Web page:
(a) A person commits the offense of theft by deception when he obtains property by any deceitful means or artful practice with the intention of depriving the owner of the property.
(b) A person deceives if he intentionally:
(1) Creates or confirms another's impression of an existing fact or past event which is false and which the accused knows or believes to be false;
(2) Fails to correct a false impression of an existing fact or past event which he has previously created or confirmed;
(3) Prevents another from acquiring information pertinent to the disposition of the property involved;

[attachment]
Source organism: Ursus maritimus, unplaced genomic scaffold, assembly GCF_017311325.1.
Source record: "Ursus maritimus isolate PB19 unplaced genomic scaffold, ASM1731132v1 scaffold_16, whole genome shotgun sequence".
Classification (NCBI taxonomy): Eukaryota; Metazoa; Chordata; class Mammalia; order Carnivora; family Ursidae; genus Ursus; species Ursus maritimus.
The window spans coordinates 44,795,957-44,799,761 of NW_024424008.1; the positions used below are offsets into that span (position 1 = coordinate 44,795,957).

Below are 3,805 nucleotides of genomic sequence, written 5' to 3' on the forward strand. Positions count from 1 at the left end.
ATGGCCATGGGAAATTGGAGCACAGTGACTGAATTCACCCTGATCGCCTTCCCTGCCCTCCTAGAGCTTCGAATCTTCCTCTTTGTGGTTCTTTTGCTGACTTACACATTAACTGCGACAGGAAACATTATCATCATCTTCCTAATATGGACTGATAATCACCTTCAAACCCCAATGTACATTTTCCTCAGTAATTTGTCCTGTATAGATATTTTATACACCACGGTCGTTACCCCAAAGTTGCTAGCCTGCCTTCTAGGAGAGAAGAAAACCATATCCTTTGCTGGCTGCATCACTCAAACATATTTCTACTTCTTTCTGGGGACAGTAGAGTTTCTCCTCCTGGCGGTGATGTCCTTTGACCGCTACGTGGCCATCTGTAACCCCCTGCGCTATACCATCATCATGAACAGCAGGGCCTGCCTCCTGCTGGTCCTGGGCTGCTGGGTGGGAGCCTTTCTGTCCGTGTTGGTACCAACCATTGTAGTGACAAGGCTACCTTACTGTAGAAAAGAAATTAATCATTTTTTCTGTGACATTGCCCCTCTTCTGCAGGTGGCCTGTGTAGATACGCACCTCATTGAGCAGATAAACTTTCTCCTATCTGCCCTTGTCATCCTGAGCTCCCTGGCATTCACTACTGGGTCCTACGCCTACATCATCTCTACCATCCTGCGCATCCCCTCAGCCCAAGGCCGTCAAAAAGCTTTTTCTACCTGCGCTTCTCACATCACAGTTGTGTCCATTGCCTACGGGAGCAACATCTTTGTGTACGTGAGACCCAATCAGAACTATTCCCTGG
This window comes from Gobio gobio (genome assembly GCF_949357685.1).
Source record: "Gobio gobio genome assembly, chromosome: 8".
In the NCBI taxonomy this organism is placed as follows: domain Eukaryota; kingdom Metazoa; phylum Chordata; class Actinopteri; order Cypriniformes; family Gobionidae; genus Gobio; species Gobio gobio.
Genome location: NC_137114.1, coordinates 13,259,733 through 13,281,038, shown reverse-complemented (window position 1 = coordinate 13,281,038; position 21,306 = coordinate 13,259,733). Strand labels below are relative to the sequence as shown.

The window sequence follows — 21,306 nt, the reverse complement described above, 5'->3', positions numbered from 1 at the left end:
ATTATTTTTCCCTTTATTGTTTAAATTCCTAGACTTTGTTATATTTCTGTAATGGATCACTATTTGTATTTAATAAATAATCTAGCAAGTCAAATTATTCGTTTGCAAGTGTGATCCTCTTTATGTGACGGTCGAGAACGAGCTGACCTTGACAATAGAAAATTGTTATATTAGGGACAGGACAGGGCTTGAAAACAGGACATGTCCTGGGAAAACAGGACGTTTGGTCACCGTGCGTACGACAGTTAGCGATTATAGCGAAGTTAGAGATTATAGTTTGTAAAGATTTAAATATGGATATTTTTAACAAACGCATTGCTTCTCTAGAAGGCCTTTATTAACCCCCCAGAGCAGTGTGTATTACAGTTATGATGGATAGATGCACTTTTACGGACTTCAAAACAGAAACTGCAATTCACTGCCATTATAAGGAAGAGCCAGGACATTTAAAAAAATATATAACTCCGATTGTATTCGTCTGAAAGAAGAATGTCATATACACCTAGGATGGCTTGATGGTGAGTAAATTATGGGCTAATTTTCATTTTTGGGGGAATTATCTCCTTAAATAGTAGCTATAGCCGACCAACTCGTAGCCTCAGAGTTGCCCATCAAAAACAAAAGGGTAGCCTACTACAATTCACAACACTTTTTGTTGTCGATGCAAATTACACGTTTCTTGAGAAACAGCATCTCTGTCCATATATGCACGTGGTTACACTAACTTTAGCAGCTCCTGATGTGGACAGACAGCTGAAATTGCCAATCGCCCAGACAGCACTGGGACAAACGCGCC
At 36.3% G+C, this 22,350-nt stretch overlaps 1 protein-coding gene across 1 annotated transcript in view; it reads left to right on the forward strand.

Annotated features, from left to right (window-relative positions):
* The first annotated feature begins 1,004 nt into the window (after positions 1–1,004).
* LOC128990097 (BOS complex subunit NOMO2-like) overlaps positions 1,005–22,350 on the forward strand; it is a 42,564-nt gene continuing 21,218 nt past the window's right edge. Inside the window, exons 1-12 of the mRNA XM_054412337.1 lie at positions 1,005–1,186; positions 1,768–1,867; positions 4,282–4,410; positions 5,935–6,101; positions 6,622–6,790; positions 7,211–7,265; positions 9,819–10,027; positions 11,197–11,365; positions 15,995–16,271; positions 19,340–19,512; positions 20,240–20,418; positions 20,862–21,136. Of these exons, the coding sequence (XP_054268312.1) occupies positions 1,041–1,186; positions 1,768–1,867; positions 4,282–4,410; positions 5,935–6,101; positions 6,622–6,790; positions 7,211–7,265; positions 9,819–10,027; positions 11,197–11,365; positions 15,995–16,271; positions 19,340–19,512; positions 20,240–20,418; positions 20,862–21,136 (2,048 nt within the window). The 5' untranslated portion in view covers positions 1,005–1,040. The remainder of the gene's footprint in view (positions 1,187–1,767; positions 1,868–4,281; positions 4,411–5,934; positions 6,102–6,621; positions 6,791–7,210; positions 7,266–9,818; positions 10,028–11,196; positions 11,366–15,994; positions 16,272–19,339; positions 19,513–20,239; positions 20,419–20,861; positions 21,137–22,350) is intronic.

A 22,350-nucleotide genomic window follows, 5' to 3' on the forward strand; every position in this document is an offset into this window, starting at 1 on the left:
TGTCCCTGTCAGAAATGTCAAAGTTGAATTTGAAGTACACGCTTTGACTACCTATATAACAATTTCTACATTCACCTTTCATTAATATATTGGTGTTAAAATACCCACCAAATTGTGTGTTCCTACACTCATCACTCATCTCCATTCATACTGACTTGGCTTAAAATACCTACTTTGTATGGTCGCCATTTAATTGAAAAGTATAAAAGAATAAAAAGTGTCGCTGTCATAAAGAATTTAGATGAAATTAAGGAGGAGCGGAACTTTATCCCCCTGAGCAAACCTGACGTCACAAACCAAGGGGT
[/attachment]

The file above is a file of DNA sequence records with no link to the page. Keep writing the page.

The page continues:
(4) Sells or otherwise transfers or encumbers property intentionally failing to disclose a substantial and valid known lien, adverse claim, or other legal impediment to the enjoyment of the property, whether such impediment is or is not a matter of official record; or
(5) Promises performance of services which he does not intend to perform or knows will not be performed. Evidence of failure to perform standing alone shall not be sufficient to authorize a conviction under this subsection.
(c) “Deceitful means” and “artful practice” do not, however, include falsity as to matters having no pecuniary significance, or exaggeration by statements unlikely to deceive ordinary persons in the group addressed.
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